After 2022 saw only Kenny Pickett get drafted in the first round of the NFL Draft, be prepared to see multiple signal-callers get selected in round one of 2023, adding talent to your superflex squads.
While not as polished as Young or Stroud, Anthony Richardson possesses the rare size and speed combination at the position that has NFL GMs salivating at the upside. With the right landing spot, Richardson could develop into something special – a player we haven’t seen since Cam Newton’s MVP season.
Courtesy of 247 Sports.
Richardson didn’t have quite the high school statistics that most would connect to a top-level prospect. An injury to his right arm/shoulder cut his senior season short. It was unfortunate as he was being filmed for the Netflix show “QB1” when the injury occurred – as one of the top QB recruits in the nation. Richardson was consistently ranked as a four-star recruit who placed at the top of the QB lists in his class.
Then 6’4” and 224 lbs, he was recruited early to Florida where he committed and then re-committed during his recruitment process. As a dual-threat QB, Richardson threw for 4,633 yards and 37 touchdowns and rushed for 1,633 yards and 41 TDs during his high school career.
Courtesy of Max Preps.
Courtesy of Sports Reference.
The passing numbers are nothing to truly get excited about. Richardson at this stage of his career is not on the level of Young or Stroud. You see the talent though that has scouts excited. He can make big-time deep throws and has the ability to move around the pocket when under duress.
In a straight comparison, Richardson does not compete with the statistics of the top signal-callers. But, the Florida offense wasn’t stacked with weapons like either Ohio State or Alabama.
Measurements from 247Sports.
Richardson is that prototype build that has scouts salivating. Standing next to Stroud and Young, Richardson will look the part of the superhero signal-caller. He has been reported to have run a 4.4 40-yard dash and is squatting 500 pounds and power cleaning 325 pounds. Those are elite numbers for any athlete.
- Arm talent. He has an absolute cannon, with a quick delivery able to change arm angles and velocity.
- Able to break tackles like Mike Alstott and works well out of bootlegs throwing with accuracy and velocity.
- Height – able to scan the field, and moves well within the pocket for a taller QB.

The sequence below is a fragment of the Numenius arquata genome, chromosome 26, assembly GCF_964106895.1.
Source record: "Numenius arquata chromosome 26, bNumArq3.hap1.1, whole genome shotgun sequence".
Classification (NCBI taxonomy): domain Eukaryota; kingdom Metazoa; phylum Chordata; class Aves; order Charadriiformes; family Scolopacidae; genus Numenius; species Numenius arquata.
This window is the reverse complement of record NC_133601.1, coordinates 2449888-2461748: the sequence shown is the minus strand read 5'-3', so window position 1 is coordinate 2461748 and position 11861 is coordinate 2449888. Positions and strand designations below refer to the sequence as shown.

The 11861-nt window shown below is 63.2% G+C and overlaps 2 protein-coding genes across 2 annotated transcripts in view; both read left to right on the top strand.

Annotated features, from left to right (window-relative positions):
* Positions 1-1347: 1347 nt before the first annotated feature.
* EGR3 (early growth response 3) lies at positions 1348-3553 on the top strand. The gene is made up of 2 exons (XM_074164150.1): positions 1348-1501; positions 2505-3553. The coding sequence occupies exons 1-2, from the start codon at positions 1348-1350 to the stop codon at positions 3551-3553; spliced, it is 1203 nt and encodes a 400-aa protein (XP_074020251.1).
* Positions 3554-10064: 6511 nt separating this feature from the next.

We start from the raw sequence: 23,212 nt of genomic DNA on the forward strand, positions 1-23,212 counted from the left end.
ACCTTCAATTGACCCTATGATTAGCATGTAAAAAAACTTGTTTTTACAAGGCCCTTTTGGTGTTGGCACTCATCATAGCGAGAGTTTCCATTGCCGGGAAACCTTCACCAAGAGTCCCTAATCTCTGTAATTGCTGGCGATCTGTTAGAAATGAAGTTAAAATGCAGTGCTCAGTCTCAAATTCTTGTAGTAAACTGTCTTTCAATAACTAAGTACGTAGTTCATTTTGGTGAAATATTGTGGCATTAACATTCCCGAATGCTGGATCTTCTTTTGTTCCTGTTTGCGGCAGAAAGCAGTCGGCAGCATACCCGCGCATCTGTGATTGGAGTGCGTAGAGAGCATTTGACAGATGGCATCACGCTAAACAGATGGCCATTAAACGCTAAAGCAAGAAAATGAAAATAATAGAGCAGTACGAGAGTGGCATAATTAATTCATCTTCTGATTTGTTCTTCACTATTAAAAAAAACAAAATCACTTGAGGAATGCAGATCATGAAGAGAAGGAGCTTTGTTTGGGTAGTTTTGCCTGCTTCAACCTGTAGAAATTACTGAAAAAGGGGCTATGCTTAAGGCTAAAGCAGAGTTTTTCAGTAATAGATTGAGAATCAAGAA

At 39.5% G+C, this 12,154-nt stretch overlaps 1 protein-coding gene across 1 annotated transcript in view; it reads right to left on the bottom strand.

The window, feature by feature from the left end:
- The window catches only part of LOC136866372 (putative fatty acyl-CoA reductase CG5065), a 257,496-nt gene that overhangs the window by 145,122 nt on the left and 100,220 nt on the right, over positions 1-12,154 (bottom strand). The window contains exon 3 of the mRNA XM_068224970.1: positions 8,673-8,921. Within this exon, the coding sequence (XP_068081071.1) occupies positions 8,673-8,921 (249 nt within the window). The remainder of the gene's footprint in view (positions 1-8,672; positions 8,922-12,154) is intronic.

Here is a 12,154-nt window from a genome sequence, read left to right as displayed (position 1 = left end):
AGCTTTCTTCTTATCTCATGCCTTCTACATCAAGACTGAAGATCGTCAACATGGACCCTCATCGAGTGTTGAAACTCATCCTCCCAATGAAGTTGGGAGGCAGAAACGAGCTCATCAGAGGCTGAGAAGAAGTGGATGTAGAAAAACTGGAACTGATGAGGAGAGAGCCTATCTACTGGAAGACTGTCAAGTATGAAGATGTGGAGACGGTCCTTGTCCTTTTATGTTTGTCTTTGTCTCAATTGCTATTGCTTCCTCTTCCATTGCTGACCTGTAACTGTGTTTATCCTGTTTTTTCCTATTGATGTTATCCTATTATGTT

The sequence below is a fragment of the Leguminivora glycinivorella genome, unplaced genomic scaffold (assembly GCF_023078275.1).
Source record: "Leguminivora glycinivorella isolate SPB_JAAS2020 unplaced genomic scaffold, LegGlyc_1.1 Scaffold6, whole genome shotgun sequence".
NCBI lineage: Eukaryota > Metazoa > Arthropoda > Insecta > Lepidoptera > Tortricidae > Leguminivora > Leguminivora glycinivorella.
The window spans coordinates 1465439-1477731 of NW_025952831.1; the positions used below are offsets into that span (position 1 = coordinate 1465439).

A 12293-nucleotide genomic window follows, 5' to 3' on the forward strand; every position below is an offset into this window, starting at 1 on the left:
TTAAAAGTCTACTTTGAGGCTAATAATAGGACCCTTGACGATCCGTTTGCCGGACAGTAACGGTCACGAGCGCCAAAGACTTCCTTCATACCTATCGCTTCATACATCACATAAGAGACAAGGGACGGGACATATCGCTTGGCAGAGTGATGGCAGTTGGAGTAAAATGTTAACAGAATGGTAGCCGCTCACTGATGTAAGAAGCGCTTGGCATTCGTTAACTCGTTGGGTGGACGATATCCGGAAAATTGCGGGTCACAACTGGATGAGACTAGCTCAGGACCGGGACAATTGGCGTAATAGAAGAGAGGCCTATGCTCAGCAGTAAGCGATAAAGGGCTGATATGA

- Upside. Improving each season on his ability to work through progressions.
- Still needs work with decision-making and pre-snap adjustments.
- Issues with his mechanics and footwork. Will throw off his backfoot which leads to accuracy and velocity issues.
- Throws high often. But a problem that can be fixed with better footwork.
Courtesy of NFL Mock Draft Database.
Consensus has Richardson landing in Seattle, and as a Seahawks fan I would love to see him come to a situation where he can sit behind Geno Smith. Richardson will benefit from playing in an offense that allows him to utilize a run game with play action and then throw off that and utilize the read option and bootlegs to threaten defenses with his rushing ability. He sounds like a perfect Pete Carroll QB.
Those who play in one-QB league can wait on Richardson. He will be taken behind Young, Stroud, and possibly Will Levis leaving him as a later pick for one-QB leagues. It is also likely and best for him to sit for a year which will limit his upside to owners without deeper benches.
With a healthy amount of QB talent, some talented WRs, and the transcendent talent of Bijan Robinson, you will likely even see Richardson fall in superflex drafts for all the reasons mentioned above. Richardson will be best served sitting a year which is also likely to push him down in rookie drafts.
Here at DLF, our rookie rankings have Richardson as the third-ranked QB after the consensus number one Young and number two Stroud. In superflex drafts, you will likely need to draft Richardson in round one and he is perfect for a team who can afford to sit him for a year.
Richardson’s potential will dazzle scouts this off-season and he will likely become a fantasy darling as players see someone with the build of Cam Newton and the speed of Lamar Jackson. Add in that cannon of an arm that will be put on repeat from his Pro Day and you can be assured this isn’t the last article you’ll be reading on the uber-talented prospect out of Florida.
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